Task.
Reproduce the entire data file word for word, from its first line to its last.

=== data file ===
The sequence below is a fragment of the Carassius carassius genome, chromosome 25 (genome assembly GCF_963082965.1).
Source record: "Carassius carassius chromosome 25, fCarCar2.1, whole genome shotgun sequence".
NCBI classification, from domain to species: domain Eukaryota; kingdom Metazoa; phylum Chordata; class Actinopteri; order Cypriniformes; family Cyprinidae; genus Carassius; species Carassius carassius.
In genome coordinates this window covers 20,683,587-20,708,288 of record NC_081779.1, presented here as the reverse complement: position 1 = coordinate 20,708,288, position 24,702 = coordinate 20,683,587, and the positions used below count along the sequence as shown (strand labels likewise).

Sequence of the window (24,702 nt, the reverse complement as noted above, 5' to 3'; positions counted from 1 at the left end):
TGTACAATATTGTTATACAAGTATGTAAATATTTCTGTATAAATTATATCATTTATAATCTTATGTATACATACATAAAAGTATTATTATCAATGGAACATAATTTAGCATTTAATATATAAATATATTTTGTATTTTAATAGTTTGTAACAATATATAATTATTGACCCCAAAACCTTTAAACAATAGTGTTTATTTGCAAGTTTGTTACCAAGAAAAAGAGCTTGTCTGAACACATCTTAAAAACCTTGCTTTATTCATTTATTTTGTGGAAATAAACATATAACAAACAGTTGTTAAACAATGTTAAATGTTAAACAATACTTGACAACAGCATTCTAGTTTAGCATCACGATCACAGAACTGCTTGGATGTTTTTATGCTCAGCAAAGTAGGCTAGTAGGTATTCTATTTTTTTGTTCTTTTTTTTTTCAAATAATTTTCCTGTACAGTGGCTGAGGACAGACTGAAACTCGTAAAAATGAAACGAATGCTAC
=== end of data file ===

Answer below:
The sequence below is a fragment of the Carassius carassius genome, chromosome 25 (genome assembly GCF_963082965.1).
Source record: "Carassius carassius chromosome 25, fCarCar2.1, whole genome shotgun sequence".
NCBI classification, from domain to species: domain Eukaryota; kingdom Metazoa; phylum Chordata; class Actinopteri; order Cypriniformes; family Cyprinidae; genus Carassius; species Carassius carassius.
In genome coordinates this window covers 20,683,587-20,708,288 of record NC_081779.1, presented here as the reverse complement: position 1 = coordinate 20,708,288, position 24,702 = coordinate 20,683,587, and the positions used below count along the sequence as shown (strand labels likewise).

Sequence of the window (24,702 nt, the reverse complement as noted above, 5' to 3'; positions counted from 1 at the left end):
TGTACAATATTGTTATACAAGTATGTAAATATTTCTGTATAAATTATATCATTTATAATCTTATGTATACATACATAAAAGTATTATTATCAATGGAACATAATTTAGCATTTAATATATAAATATATTTTGTATTTTAATAGTTTGTAACAATATATAATTATTGACCCCAAAACCTTTAAACAATAGTGTTTATTTGCAAGTTTGTTACCAAGAAAAAGAGCTTGTCTGAACACATCTTAAAAACCTTGCTTTATTCATTTATTTTGTGGAAATAAACATATAACAAACAGTTGTTAAACAATGTTAAATGTTAAACAATACTTGACAACAGCATTCTAGTTTAGCATCACGATCACAGAACTGCTTGGATGTTTTTATGCTCAGCAAAGTAGGCTAGTAGGTATTCTATTTTTTTGTTCTTTTTTTTTTCAAATAATTTTCCTGTACAGTGGCTGAGGACAGACTGAAACTCGTAAAAATGAAACGAATGCTAC